“Everybody is bypassing Nitel to access international bandwidth using VSATs.”

But not much of that has happened. A mix of factors has stalled both the RASCOM and Africa One initiatives. The use of fibre optic cable for international traffic has remained still in its infancy in Africa with nearly 87% of international telecom connections relying on satellites as rightly noted by one report by the International Telecommunications Union (ITU). There are currently five submarine cables providing international fibre connectivity to Africa. These cables are SAT 2 & 3 and SEA-ME-WE1/2 that connect most of the North African and West African coastal countries from South Africa to Morocco, and then to the global backbones in Europe. Satellite providers, primarily Intelsat, New Skies and Panamsat, provide all remaining international bandwidth.

Statistics by the ITU indicates as at 2000, the total number of 64Kbps international circuits in Africa was close to 59, 000 in 2000 or four per cent of the world total. Because satellite access for bandwidth is exorbitant, Internet penetration has been slowed down, though there has been remarkable increase in the number of users and licensed ISPs in both Nigeria and Ghana. In 2001, there was more international IP bandwidth (1.3Gbit/s) available to the 450 000 citizens of Luxembourg than the 820 million citizens of the African continent (1.2Gbit/s).

 

That record no longer suffices but that is not to say that the continent has been able to address the problem of low uptake of International bandwidth.  As a recent report indicates, Africa is not only a continent of some of the world's poorest countries; it has also the world's highest costs for international calls and bandwidth. It is far more expensive for African ISPs to operate than their developed world counterparts and as the experience of BusyInternet in Ghana would show, owing to high cost of bandwidth, “no cybercafes have the kind of high-speed connections that are found in almost all American businesses. Indeed, African cybercafes can't even match the speeds available to the typical home user in the US.”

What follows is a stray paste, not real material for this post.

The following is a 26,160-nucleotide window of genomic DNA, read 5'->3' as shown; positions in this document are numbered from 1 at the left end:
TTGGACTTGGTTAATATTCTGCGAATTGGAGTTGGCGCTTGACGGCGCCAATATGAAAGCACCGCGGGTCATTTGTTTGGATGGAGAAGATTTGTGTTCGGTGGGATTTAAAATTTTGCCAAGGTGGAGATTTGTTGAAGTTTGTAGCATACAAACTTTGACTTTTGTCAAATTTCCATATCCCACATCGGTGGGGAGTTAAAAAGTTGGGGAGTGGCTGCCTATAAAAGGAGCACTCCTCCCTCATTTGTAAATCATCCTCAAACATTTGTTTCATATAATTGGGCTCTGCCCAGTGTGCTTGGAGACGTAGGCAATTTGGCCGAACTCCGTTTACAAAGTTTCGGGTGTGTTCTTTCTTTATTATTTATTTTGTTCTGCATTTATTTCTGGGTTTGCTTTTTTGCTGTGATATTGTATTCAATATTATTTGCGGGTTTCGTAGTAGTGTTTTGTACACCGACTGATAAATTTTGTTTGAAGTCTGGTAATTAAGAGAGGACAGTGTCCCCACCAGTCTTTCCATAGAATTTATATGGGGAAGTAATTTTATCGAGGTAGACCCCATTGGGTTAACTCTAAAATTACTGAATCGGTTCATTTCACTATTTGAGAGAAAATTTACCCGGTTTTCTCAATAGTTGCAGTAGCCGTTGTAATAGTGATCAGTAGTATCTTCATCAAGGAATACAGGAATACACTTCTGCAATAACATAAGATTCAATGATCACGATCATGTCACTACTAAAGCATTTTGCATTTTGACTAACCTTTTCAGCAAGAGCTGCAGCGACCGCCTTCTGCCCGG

Not only cybercafes get depressed with low availability of bandwidth. The fast growth of mobile telephony has been replicated in other sectors even if not with the same speed. Most banks have integrated IT into their banking processes enabling them to do online banking and connect several of their disperse or remote branches. There is more hunger for bandwidth as banks open and maintain transaction links with other banks abroad. In the last few months, web hosting has become extremely popular with an unprecedented increase in the number of individuals and corporate entities seeking to have web identity and host their websites.